Thursday, April 18, 2013
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Pittsburgh Symphony cellist charms Atlantans

By Curt Fox

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[April 18, 2013]  ATLANTA -- The Pittsburgh Symphony in Atlanta, Ill.? Well, not exactly. But one member of the Pittsburgh Symphony did appear at the Atlanta Public Library's "Behind the Scenes" program on April 5. Mikhail Istomin plays cello with the approximately 100-person orchestra.

The program was in the community room of the North Greens Golf Course. Istomin entertained a standing-room-only crowd with music and stories of his journey to becoming an acclaimed world-class cellist.

Mikhail, or as his friends know him, "Misha," grew up in the former Soviet Union and began taking piano lessons very early on, but "my grandmother insisted that I learn to play her favorite instrument, the cello," he said. When he did switch instruments, she closely monitored his progress on a daily basis. Istomin chuckled when he said, "I had to practice hard when she was around, because she always reported my progress to my parents. And my grandmother was around every day!"

The Soviet Union had a government-funded, two-tiered arts education program: one for students with some talent who took music lessons a few hours each week, and another for gifted kids. Istomin fell into the latter category, and at age 7 he began an 11-year total immersion in cello combined with regular school subjects. He took lessons every day, all day. After graduation he rose to the highest level of Soviet-era orchestras, performing with the most prestigious companies.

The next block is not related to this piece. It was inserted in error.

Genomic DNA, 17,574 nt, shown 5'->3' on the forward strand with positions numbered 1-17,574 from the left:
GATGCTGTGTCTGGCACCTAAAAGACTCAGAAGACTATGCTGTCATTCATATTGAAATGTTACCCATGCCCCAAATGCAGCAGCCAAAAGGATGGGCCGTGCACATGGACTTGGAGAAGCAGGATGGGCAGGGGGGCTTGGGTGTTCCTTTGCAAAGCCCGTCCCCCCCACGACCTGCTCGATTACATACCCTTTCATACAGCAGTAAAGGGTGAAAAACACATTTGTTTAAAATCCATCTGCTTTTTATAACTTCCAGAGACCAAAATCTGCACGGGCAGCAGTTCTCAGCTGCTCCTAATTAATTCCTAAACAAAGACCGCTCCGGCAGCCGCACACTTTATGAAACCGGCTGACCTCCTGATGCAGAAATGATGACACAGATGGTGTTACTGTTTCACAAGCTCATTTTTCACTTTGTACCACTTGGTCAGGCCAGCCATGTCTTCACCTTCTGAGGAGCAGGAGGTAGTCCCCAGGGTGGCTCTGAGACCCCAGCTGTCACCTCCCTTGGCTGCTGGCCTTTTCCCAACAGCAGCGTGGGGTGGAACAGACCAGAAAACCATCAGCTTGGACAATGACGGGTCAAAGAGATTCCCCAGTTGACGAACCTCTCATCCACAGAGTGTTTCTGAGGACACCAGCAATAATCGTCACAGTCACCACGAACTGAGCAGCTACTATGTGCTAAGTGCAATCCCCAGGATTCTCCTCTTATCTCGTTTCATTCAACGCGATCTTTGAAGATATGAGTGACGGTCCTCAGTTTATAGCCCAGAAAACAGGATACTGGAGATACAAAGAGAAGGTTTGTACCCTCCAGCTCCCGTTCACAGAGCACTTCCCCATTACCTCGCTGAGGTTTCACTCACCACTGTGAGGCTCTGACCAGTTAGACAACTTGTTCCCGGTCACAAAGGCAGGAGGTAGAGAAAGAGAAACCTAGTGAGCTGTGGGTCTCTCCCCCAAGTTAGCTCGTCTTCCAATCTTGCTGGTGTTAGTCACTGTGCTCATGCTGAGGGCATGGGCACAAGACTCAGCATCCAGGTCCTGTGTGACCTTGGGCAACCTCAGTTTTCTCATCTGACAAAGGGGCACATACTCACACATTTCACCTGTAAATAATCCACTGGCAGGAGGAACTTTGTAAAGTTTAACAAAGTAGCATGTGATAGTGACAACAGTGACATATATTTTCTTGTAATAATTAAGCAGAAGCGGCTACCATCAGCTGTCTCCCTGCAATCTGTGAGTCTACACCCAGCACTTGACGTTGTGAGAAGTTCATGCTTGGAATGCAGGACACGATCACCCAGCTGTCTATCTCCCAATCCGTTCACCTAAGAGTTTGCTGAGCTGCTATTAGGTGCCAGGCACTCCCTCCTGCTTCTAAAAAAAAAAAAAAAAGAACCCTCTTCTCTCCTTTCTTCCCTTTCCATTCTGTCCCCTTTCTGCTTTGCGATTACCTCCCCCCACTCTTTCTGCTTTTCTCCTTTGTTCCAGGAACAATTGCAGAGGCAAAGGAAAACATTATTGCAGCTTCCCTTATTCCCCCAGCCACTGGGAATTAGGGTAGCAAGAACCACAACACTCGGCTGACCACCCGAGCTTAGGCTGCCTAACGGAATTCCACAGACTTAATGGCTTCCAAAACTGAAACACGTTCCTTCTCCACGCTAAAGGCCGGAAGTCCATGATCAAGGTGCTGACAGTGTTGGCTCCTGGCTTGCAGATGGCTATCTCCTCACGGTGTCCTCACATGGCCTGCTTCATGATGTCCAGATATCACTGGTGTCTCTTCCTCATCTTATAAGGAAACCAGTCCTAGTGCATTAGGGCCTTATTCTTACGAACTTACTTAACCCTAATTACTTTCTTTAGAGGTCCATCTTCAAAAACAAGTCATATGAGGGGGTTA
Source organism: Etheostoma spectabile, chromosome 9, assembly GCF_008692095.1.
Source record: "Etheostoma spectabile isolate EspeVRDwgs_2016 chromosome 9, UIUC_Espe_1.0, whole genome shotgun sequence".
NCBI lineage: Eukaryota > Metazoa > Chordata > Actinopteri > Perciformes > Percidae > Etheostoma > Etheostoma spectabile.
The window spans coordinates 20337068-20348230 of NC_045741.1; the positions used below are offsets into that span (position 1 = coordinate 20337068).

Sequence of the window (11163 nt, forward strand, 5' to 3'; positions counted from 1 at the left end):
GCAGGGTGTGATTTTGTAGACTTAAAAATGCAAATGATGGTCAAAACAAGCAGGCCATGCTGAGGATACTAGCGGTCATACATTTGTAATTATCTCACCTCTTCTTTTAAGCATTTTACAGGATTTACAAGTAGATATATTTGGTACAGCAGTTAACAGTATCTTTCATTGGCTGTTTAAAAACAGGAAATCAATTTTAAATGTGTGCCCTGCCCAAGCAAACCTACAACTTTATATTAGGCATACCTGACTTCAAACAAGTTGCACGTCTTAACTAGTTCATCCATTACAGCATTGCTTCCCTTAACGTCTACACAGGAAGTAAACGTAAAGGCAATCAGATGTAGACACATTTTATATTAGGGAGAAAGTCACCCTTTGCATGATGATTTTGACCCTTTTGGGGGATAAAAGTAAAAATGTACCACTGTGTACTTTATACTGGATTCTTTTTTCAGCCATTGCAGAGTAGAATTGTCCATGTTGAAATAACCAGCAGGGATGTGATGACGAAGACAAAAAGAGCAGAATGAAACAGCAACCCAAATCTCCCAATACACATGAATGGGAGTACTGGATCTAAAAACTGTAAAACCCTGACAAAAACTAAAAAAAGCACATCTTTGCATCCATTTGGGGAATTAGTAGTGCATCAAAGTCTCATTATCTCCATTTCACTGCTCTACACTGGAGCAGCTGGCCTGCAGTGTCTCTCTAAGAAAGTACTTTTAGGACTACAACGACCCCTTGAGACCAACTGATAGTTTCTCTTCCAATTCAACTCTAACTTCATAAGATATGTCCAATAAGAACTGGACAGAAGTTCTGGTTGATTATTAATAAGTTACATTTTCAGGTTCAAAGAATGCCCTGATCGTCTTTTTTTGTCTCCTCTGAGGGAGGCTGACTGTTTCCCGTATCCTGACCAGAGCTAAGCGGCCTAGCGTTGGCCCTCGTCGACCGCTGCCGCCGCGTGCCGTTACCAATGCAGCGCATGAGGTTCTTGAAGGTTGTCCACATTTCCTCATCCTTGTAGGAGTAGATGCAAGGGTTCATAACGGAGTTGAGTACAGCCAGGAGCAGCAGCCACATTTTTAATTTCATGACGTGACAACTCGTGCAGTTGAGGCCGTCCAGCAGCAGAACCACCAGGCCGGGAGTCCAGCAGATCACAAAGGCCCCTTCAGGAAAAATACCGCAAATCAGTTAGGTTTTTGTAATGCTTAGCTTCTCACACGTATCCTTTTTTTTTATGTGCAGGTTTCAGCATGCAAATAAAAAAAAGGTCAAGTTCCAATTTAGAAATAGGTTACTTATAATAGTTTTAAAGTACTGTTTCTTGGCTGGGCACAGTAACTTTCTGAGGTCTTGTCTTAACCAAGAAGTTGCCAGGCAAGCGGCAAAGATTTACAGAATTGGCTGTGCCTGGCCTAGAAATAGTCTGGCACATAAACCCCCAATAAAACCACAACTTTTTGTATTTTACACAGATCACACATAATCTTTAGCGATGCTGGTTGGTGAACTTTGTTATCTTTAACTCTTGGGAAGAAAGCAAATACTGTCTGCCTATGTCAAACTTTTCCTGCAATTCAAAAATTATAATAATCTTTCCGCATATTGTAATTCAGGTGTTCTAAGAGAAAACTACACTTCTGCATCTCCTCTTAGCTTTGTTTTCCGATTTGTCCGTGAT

In 1989, he was accorded one of the highest privileges a Soviet-era performing artist could receive: permission to travel and perform abroad. As a member of a string quartet, he first visited Paris to perform and then departed to the United States. The string quartet traveled extensively on the East Coast. While in Baltimore, Istomin decided to defect to the U.S. and ask for political asylum. He was then 24 years old and could not speak English.

Asked why he defected, he reflected on the question for a few moments and then replied, "I had a feeling that this was a chance, a chance to do what I wanted." He further explained that in the dying days of the Soviet Union, life was stifling even for a musician of his stature.

"It was an emotionally difficult decision. Life stopped for me the moment I asked for asylum, my old life, and then a completely new life started. I knew nothing about the U.S. except that it provided a chance to be free, to do what I wanted to do. It was exhilarating and very scary," he explained. "Fortunately, I felt very confident in my musicianship after traveling in America, so I knew I could compete at the highest level for jobs."

So began a young immigrant's journey through the American landscape and culture. He auditioned and was hired by the Richmond (Virginia) Symphony, where he met Cathy Marciariello. One day after a performance, she found the young man, who knew very few words of English, bemoaning the fact that it was his birthday and he had no one to celebrate with. She took him out for a celebratory dinner, and they have been friends since.